Sinus histiocytosis with massive lymphadenopathy (SHML), also designated as Rosai–Dorfman disease (RDD), is a rare benign reactive lymphoproliferative disorder. It is defined by a characteristic histopathology with sinus histiocytosis and haemophagocytosis known as emperipolesis. In histiocytes S100 is strongly expressed, whereas CD1a staining typically is negative. The disease mainly manifests at a single lymph node; however, multilocular and extranodal affection can occur. Causative infectious agents, and virus infections in particular, have repeatedly been suspected, although until now the origin of the disease has been unclear. Four cases of RDD (two nodal sites and two extranodal upper respiratory tract sites) were analysed for parvovirus B19 (B19) infection by immunohistochemistry to detect B19 capsid proteins VP1/VP2. In all the four cases, huge numbers of B19-positive cells were partly detected. The positive cells were identified either as lymphocytes or, in one extranodal case, also as respiratory epithelial cells. This is the first report of B19 infection in RDD tissue, indicating that B19 may be associated with the pathogenesis of SHML.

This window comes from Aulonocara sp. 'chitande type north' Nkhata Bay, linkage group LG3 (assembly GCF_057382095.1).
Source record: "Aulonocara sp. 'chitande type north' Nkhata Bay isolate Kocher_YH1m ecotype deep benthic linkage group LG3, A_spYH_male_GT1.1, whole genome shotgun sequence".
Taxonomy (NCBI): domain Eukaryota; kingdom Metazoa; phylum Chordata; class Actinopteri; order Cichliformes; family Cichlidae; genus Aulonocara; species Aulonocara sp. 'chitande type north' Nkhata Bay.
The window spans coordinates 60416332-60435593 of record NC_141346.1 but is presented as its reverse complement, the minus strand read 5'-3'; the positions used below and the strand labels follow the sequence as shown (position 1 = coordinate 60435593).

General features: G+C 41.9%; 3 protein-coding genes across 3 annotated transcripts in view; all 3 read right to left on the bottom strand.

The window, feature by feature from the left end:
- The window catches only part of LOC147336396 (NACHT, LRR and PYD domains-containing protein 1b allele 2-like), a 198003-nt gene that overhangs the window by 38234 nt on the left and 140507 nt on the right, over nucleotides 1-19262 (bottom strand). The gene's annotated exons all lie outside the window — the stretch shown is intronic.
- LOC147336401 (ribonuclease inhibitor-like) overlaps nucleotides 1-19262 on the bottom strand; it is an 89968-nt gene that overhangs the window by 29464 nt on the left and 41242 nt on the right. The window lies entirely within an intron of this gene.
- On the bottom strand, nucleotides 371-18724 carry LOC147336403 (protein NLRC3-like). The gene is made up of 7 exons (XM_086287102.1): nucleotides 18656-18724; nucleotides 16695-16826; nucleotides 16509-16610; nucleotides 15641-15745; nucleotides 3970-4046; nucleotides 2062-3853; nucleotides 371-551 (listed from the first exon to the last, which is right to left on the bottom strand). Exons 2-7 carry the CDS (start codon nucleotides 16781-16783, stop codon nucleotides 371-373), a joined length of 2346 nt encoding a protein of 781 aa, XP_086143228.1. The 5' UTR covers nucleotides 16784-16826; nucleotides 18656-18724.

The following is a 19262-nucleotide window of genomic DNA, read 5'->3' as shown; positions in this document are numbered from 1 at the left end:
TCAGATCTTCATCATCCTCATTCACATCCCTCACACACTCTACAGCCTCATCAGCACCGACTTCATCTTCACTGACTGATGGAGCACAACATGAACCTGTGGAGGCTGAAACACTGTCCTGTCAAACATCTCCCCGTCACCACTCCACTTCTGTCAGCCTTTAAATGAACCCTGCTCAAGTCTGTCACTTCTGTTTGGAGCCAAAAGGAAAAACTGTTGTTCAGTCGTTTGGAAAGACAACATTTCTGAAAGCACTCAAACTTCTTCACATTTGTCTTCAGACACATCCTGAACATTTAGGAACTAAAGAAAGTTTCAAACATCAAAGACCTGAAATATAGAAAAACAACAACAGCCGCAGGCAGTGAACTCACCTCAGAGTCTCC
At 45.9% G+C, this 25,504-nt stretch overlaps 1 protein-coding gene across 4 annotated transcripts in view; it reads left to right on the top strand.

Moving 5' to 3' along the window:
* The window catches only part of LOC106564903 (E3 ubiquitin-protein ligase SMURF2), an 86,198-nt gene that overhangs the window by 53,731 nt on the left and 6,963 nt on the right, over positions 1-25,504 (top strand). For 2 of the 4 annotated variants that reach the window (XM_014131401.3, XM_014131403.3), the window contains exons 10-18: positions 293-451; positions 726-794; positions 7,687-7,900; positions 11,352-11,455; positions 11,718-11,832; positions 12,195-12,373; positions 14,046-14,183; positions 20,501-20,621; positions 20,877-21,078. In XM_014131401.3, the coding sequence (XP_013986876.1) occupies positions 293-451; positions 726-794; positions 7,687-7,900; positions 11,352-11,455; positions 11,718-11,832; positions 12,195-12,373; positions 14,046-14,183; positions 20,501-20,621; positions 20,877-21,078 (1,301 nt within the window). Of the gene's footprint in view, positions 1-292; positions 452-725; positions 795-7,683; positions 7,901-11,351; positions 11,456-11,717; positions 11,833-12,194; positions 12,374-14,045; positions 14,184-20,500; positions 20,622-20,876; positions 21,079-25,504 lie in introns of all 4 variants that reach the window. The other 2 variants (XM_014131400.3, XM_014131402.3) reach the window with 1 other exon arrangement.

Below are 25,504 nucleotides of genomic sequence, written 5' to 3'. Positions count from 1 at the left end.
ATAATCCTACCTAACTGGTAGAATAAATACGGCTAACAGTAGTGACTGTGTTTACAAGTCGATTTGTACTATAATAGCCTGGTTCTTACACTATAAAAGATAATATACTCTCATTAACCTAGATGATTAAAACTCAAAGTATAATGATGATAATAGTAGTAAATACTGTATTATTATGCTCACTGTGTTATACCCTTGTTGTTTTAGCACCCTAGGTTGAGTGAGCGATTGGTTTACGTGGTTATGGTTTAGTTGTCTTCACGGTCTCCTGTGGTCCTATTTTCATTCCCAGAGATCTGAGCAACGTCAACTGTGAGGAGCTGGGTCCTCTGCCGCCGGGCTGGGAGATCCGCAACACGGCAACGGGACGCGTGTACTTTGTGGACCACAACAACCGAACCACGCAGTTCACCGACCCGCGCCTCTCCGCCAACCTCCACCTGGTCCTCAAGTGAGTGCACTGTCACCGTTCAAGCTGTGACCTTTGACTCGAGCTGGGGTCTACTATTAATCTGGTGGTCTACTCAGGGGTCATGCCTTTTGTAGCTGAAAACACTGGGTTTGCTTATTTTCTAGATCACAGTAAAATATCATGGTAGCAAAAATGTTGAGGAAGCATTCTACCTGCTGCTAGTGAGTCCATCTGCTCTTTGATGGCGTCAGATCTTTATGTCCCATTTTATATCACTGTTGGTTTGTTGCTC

- ALPS, autoimmune lymphoproliferative syndrome
- EBV, Epstein–Barr virus
- ENSHML, extranodular manifestation of SHML
- RDD, Rosai–Dorfman disease
- SHML, sinus histiocytosis with massive lymphadenopathy
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Competing interests: None.